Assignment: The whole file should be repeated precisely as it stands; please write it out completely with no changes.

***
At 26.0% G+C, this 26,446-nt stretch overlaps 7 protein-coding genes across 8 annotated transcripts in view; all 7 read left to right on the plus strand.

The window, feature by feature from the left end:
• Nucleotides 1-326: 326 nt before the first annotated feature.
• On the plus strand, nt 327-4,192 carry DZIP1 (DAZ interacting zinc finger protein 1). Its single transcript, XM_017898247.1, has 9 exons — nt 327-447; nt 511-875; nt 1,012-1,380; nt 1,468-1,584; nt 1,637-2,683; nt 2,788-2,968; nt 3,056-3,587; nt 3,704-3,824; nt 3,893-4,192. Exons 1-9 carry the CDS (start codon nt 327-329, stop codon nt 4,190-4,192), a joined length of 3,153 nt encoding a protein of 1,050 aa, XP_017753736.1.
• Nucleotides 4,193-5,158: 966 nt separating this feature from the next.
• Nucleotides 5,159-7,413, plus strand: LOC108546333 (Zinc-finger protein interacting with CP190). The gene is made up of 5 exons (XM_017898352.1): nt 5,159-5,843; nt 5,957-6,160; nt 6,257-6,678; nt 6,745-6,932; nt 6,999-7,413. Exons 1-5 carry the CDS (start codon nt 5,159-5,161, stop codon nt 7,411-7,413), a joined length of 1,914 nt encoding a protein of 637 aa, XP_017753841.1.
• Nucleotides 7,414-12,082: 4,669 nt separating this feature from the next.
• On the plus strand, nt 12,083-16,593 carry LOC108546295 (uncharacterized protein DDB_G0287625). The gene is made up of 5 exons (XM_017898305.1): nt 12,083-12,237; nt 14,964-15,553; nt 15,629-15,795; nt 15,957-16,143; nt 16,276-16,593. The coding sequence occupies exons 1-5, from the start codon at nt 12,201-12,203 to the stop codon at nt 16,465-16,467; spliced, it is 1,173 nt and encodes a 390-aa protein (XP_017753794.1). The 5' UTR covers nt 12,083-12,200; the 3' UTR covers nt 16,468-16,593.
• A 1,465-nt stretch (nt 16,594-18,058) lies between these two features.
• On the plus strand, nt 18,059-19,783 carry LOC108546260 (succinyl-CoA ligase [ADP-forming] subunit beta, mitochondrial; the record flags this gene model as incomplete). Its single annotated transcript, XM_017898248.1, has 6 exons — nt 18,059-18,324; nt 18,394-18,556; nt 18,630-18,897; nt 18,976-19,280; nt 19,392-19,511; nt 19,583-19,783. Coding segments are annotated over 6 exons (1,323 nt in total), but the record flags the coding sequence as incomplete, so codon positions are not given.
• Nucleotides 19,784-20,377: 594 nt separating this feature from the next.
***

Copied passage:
At 26.0% G+C, this 26,446-nt stretch overlaps 7 protein-coding genes across 8 annotated transcripts in view; all 7 read left to right on the plus strand.

The window, feature by feature from the left end:
• Nucleotides 1-326: 326 nt before the first annotated feature.
• On the plus strand, nt 327-4,192 carry DZIP1 (DAZ interacting zinc finger protein 1). Its single transcript, XM_017898247.1, has 9 exons — nt 327-447; nt 511-875; nt 1,012-1,380; nt 1,468-1,584; nt 1,637-2,683; nt 2,788-2,968; nt 3,056-3,587; nt 3,704-3,824; nt 3,893-4,192. Exons 1-9 carry the CDS (start codon nt 327-329, stop codon nt 4,190-4,192), a joined length of 3,153 nt encoding a protein of 1,050 aa, XP_017753736.1.
• Nucleotides 4,193-5,158: 966 nt separating this feature from the next.
• Nucleotides 5,159-7,413, plus strand: LOC108546333 (Zinc-finger protein interacting with CP190). The gene is made up of 5 exons (XM_017898352.1): nt 5,159-5,843; nt 5,957-6,160; nt 6,257-6,678; nt 6,745-6,932; nt 6,999-7,413. Exons 1-5 carry the CDS (start codon nt 5,159-5,161, stop codon nt 7,411-7,413), a joined length of 1,914 nt encoding a protein of 637 aa, XP_017753841.1.
• Nucleotides 7,414-12,082: 4,669 nt separating this feature from the next.
• On the plus strand, nt 12,083-16,593 carry LOC108546295 (uncharacterized protein DDB_G0287625). The gene is made up of 5 exons (XM_017898305.1): nt 12,083-12,237; nt 14,964-15,553; nt 15,629-15,795; nt 15,957-16,143; nt 16,276-16,593. The coding sequence occupies exons 1-5, from the start codon at nt 12,201-12,203 to the stop codon at nt 16,465-16,467; spliced, it is 1,173 nt and encodes a 390-aa protein (XP_017753794.1). The 5' UTR covers nt 12,083-12,200; the 3' UTR covers nt 16,468-16,593.
• A 1,465-nt stretch (nt 16,594-18,058) lies between these two features.
• On the plus strand, nt 18,059-19,783 carry LOC108546260 (succinyl-CoA ligase [ADP-forming] subunit beta, mitochondrial; the record flags this gene model as incomplete). Its single annotated transcript, XM_017898248.1, has 6 exons — nt 18,059-18,324; nt 18,394-18,556; nt 18,630-18,897; nt 18,976-19,280; nt 19,392-19,511; nt 19,583-19,783. Coding segments are annotated over 6 exons (1,323 nt in total), but the record flags the coding sequence as incomplete, so codon positions are not given.
• Nucleotides 19,784-20,377: 594 nt separating this feature from the next.